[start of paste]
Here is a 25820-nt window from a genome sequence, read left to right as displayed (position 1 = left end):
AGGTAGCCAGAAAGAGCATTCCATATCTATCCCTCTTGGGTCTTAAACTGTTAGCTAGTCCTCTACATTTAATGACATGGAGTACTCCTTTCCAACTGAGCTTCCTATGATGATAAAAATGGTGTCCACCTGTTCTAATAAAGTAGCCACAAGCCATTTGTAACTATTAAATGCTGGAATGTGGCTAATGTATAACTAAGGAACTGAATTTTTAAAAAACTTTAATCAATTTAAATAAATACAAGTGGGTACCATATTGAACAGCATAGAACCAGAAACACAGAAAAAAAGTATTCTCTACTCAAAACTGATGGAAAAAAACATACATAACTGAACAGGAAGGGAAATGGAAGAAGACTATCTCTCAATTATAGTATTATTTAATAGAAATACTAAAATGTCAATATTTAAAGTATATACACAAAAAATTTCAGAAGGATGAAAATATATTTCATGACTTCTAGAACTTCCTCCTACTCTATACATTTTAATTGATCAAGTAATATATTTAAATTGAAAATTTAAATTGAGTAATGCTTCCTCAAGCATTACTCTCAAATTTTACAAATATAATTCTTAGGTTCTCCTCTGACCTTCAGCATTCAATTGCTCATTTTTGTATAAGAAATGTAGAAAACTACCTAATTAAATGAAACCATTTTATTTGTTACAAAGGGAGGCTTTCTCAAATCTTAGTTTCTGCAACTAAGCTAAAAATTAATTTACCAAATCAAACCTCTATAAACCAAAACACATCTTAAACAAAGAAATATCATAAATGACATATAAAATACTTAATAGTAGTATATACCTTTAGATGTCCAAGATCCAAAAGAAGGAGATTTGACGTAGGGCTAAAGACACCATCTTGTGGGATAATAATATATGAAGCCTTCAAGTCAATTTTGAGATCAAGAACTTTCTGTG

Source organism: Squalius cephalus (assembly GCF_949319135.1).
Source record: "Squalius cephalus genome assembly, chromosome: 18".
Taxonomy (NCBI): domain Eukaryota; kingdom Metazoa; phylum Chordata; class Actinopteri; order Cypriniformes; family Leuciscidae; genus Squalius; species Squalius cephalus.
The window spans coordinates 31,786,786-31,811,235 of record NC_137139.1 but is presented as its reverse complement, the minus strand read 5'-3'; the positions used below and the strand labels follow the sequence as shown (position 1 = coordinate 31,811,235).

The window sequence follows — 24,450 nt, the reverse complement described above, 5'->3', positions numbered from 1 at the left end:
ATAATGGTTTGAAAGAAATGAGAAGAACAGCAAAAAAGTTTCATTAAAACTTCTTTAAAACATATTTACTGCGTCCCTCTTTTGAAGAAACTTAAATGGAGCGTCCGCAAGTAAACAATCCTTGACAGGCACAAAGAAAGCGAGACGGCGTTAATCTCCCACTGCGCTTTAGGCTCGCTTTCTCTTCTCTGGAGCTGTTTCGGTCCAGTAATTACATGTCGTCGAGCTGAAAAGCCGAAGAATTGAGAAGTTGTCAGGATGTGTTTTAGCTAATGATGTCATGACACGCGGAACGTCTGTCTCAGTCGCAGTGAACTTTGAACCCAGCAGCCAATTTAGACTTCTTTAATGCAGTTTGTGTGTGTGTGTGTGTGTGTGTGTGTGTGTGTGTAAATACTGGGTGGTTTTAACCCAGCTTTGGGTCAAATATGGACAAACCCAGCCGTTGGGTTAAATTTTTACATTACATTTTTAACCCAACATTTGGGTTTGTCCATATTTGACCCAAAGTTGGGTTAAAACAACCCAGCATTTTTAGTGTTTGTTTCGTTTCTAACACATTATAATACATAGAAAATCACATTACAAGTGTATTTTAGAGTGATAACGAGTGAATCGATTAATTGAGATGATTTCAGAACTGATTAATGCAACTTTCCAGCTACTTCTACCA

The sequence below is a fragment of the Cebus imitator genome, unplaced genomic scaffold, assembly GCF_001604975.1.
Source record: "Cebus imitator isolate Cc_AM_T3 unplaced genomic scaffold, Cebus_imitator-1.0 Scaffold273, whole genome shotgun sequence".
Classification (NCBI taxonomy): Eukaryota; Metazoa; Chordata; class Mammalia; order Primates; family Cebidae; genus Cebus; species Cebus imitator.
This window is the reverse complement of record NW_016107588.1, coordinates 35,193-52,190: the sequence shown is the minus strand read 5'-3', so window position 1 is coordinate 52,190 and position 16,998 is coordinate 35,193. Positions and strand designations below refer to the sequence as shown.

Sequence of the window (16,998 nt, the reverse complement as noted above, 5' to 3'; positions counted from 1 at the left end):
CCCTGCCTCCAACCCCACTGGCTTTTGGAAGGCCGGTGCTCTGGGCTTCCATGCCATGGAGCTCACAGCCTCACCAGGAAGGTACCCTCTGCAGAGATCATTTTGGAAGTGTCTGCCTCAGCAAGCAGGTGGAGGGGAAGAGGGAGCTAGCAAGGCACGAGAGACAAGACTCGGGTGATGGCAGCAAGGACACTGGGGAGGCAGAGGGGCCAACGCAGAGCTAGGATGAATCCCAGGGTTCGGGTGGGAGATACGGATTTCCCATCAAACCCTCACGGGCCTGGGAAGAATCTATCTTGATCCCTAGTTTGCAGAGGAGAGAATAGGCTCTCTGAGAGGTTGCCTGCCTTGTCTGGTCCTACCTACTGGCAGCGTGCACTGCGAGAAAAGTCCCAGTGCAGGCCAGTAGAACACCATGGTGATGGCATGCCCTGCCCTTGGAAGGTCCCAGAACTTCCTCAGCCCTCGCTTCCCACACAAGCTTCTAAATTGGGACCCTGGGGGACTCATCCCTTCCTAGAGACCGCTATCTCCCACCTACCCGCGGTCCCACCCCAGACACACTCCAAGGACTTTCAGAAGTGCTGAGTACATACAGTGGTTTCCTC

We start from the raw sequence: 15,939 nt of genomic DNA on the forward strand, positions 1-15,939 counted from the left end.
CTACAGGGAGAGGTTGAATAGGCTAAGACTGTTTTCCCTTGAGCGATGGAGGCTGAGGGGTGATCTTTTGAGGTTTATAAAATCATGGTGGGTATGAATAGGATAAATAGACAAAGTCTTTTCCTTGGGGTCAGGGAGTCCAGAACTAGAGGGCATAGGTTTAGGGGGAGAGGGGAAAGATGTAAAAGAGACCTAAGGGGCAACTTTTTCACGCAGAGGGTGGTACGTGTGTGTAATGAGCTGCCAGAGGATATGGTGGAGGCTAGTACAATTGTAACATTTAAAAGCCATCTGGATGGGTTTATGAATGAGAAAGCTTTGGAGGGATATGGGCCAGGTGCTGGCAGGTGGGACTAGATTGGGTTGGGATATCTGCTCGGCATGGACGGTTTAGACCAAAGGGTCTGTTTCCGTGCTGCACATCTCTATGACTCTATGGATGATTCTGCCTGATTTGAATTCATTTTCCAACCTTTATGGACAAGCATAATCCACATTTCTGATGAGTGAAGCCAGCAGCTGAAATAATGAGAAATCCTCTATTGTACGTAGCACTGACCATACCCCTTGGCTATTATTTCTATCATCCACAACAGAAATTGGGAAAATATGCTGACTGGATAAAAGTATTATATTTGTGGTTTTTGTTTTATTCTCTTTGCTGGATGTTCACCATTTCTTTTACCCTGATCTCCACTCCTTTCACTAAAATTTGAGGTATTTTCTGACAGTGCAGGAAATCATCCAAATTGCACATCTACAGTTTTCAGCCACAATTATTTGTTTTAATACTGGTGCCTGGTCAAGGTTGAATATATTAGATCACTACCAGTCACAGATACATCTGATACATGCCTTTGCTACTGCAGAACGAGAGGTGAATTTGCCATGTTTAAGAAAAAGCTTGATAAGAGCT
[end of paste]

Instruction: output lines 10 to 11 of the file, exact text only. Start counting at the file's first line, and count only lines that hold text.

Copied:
Source record: "Cebus imitator isolate Cc_AM_T3 unplaced genomic scaffold, Cebus_imitator-1.0 Scaffold273, whole genome shotgun sequence".
Classification (NCBI taxonomy): Eukaryota; Metazoa; Chordata; class Mammalia; order Primates; family Cebidae; genus Cebus; species Cebus imitator.